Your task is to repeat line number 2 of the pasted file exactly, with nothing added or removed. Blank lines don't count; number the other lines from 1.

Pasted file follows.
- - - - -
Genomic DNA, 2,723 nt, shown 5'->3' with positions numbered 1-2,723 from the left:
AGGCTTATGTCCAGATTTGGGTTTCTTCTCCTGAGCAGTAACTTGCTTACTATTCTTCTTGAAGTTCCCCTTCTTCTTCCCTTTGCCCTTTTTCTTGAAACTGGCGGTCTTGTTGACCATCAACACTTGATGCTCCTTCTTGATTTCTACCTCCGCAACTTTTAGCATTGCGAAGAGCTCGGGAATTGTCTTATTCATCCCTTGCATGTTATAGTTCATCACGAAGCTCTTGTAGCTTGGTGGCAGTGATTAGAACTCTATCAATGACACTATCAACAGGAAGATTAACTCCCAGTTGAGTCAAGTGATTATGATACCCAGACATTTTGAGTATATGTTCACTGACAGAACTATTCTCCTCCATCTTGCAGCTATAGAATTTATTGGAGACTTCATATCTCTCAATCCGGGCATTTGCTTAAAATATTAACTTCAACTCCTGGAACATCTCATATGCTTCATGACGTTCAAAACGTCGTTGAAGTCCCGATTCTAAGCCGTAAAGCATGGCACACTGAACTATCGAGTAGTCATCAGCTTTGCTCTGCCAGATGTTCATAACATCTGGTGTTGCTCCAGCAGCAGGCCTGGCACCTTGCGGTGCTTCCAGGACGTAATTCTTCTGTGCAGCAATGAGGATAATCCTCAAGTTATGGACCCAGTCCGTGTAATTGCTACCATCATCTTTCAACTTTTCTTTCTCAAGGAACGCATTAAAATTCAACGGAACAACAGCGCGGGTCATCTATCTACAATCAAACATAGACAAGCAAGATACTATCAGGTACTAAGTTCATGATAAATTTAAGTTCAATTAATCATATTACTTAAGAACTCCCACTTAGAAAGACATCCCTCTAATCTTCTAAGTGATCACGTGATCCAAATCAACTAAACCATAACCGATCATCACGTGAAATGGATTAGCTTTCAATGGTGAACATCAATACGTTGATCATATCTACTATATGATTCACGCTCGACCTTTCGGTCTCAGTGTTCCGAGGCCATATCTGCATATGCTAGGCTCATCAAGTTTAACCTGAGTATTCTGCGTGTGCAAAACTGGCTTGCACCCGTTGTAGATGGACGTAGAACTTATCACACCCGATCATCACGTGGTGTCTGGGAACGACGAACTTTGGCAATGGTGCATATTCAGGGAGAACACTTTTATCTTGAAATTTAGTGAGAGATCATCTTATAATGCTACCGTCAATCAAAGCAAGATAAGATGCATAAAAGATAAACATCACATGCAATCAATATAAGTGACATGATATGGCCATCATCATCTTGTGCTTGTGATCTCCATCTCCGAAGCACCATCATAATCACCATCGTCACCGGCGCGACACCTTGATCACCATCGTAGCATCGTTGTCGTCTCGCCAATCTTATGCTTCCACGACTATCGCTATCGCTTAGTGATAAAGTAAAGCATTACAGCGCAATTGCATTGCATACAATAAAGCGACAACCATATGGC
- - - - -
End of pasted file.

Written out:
AGGCTTATGTCCAGATTTGGGTTTCTTCTCCTGAGCAGTAACTTGCTTACTATTCTTCTTGAAGTTCCCCTTCTTCTTCCCTTTGCCCTTTTTCTTGAAACTGGCGGTCTTGTTGACCATCAACACTTGATGCTCCTTCTTGATTTCTACCTCCGCAACTTTTAGCATTGCGAAGAGCTCGGGAATTGTCTTATTCATCCCTTGCATGTTATAGTTCATCACGAAGCTCTTGTAGCTTGGTGGCAGTGATTAGAACTCTATCAATGACACTATCAACAGGAAGATTAACTCCCAGTTGAGTCAAGTGATTATGATACCCAGACATTTTGAGTATATGTTCACTGACAGAACTATTCTCCTCCATCTTGCAGCTATAGAATTTATTGGAGACTTCATATCTCTCAATCCGGGCATTTGCTTAAAATATTAACTTCAACTCCTGGAACATCTCATATGCTTCATGACGTTCAAAACGTCGTTGAAGTCCCGATTCTAAGCCGTAAAGCATGGCACACTGAACTATCGAGTAGTCATCAGCTTTGCTCTGCCAGATGTTCATAACATCTGGTGTTGCTCCAGCAGCAGGCCTGGCACCTTGCGGTGCTTCCAGGACGTAATTCTTCTGTGCAGCAATGAGGATAATCCTCAAGTTATGGACCCAGTCCGTGTAATTGCTACCATCATCTTTCAACTTTTCTTTCTCAAGGAACGCATTAAAATTCAACGGAACAACAGCGCGGGTCATCTATCTACAATCAAACATAGACAAGCAAGATACTATCAGGTACTAAGTTCATGATAAATTTAAGTTCAATTAATCATATTACTTAAGAACTCCCACTTAGAAAGACATCCCTCTAATCTTCTAAGTGATCACGTGATCCAAATCAACTAAACCATAACCGATCATCACGTGAAATGGATTAGCTTTCAATGGTGAACATCAATACGTTGATCATATCTACTATATGATTCACGCTCGACCTTTCGGTCTCAGTGTTCCGAGGCCATATCTGCATATGCTAGGCTCATCAAGTTTAACCTGAGTATTCTGCGTGTGCAAAACTGGCTTGCACCCGTTGTAGATGGACGTAGAACTTATCACACCCGATCATCACGTGGTGTCTGGGAACGACGAACTTTGGCAATGGTGCATATTCAGGGAGAACACTTTTATCTTGAAATTTAGTGAGAGATCATCTTATAATGCTACCGTCAATCAAAGCAAGATAAGATGCATAAAAGATAAACATCACATGCAATCAATATAAGTGACATGATATGGCCATCATCATCTTGTGCTTGTGATCTCCATCTCCGAAGCACCATCATAATCACCATCGTCACCGGCGCGACACCTTGATCACCATCGTAGCATCGTTGTCGTCTCGCCAATCTTATGCTTCCACGACTATCGCTATCGCTTAGTGATAAAGTAAAGCATTACAGCGCAATTGCATTGCATACAATAAAGCGACAACCATATGGC